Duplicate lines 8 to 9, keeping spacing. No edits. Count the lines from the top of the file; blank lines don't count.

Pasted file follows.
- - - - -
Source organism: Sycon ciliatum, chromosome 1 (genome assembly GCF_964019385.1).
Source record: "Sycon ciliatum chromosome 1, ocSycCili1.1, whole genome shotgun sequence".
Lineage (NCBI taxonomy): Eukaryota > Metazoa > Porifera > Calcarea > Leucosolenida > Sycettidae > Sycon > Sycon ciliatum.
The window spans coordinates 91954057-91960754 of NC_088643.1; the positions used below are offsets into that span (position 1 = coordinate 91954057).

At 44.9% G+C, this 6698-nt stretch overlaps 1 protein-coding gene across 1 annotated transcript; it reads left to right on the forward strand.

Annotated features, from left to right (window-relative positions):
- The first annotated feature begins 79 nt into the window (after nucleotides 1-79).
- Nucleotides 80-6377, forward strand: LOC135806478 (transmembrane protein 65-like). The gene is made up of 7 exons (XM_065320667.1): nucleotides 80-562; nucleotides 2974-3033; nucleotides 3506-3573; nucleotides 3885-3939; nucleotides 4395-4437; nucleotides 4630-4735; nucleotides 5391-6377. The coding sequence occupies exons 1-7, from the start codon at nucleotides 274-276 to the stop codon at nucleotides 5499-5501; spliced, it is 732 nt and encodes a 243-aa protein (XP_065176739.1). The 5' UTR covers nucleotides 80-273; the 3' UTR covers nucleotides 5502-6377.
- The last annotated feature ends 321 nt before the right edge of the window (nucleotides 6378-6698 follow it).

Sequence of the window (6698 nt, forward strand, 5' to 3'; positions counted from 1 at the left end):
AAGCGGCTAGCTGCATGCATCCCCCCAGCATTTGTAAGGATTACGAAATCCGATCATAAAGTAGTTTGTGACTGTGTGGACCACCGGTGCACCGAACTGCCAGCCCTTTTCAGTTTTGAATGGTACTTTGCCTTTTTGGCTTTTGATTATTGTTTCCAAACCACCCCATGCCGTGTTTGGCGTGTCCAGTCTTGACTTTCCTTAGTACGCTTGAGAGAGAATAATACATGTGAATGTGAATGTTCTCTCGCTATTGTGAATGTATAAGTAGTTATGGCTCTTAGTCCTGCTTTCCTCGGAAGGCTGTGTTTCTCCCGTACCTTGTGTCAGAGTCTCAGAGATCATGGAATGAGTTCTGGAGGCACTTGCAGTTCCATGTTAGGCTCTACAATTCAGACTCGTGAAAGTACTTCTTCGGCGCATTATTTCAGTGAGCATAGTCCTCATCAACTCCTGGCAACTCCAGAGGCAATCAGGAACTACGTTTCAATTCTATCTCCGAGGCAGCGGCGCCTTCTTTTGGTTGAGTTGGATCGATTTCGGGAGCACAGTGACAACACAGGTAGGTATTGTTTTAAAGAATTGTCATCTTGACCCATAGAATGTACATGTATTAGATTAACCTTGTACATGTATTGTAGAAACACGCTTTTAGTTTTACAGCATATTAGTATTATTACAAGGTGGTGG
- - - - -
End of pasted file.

- Nucleotides 80-6377, forward strand: LOC135806478 (transmembrane protein 65-like). The gene is made up of 7 exons (XM_065320667.1): nucleotides 80-562; nucleotides 2974-3033; nucleotides 3506-3573; nucleotides 3885-3939; nucleotides 4395-4437; nucleotides 4630-4735; nucleotides 5391-6377. The coding sequence occupies exons 1-7, from the start codon at nucleotides 274-276 to the stop codon at nucleotides 5499-5501; spliced, it is 732 nt and encodes a 243-aa protein (XP_065176739.1). The 5' UTR covers nucleotides 80-273; the 3' UTR covers nucleotides 5502-6377.
- The last annotated feature ends 321 nt before the right edge of the window (nucleotides 6378-6698 follow it).